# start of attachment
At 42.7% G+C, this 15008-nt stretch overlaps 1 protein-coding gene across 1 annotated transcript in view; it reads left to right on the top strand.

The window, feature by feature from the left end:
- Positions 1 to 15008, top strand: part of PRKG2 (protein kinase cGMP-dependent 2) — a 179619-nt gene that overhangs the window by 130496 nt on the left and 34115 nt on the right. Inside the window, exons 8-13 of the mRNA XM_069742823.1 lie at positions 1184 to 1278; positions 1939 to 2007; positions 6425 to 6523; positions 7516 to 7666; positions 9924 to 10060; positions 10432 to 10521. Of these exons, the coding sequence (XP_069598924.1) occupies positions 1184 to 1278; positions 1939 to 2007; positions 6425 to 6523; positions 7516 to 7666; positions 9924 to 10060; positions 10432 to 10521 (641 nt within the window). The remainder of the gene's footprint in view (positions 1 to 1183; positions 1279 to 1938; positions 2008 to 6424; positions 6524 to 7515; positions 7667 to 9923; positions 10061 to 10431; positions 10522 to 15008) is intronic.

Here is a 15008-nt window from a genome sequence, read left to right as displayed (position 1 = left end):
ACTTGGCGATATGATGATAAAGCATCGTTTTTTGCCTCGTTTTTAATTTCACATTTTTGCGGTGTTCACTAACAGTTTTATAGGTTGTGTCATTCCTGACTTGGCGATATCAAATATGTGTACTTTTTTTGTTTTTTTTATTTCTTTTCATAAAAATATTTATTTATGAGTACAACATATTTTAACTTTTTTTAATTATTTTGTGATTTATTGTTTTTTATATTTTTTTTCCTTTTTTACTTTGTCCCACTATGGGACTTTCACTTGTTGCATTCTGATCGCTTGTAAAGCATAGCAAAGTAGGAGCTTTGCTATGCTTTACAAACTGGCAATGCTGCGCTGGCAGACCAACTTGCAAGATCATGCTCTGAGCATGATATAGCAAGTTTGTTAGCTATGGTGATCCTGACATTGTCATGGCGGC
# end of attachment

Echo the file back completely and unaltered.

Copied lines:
At 42.7% G+C, this 15008-nt stretch overlaps 1 protein-coding gene across 1 annotated transcript in view; it reads left to right on the top strand.

The window, feature by feature from the left end:
- Positions 1 to 15008, top strand: part of PRKG2 (protein kinase cGMP-dependent 2) — a 179619-nt gene that overhangs the window by 130496 nt on the left and 34115 nt on the right. Inside the window, exons 8-13 of the mRNA XM_069742823.1 lie at positions 1184 to 1278; positions 1939 to 2007; positions 6425 to 6523; positions 7516 to 7666; positions 9924 to 10060; positions 10432 to 10521. Of these exons, the coding sequence (XP_069598924.1) occupies positions 1184 to 1278; positions 1939 to 2007; positions 6425 to 6523; positions 7516 to 7666; positions 9924 to 10060; positions 10432 to 10521 (641 nt within the window). The remainder of the gene's footprint in view (positions 1 to 1183; positions 1279 to 1938; positions 2008 to 6424; positions 6524 to 7515; positions 7667 to 9923; positions 10061 to 10431; positions 10522 to 15008) is intronic.

Here is a 15008-nt window from a genome sequence, read left to right as displayed (position 1 = left end):
ACTTGGCGATATGATGATAAAGCATCGTTTTTTGCCTCGTTTTTAATTTCACATTTTTGCGGTGTTCACTAACAGTTTTATAGGTTGTGTCATTCCTGACTTGGCGATATCAAATATGTGTACTTTTTTTGTTTTTTTTATTTCTTTTCATAAAAATATTTATTTATGAGTACAACATATTTTAACTTTTTTTAATTATTTTGTGATTTATTGTTTTTTATATTTTTTTTCCTTTTTTACTTTGTCCCACTATGGGACTTTCACTTGTTGCATTCTGATCGCTTGTAAAGCATAGCAAAGTAGGAGCTTTGCTATGCTTTACAAACTGGCAATGCTGCGCTGGCAGACCAACTTGCAAGATCATGCTCTGAGCATGATATAGCAAGTTTGTTAGCTATGGTGATCCTGACATTGTCATGGCGGC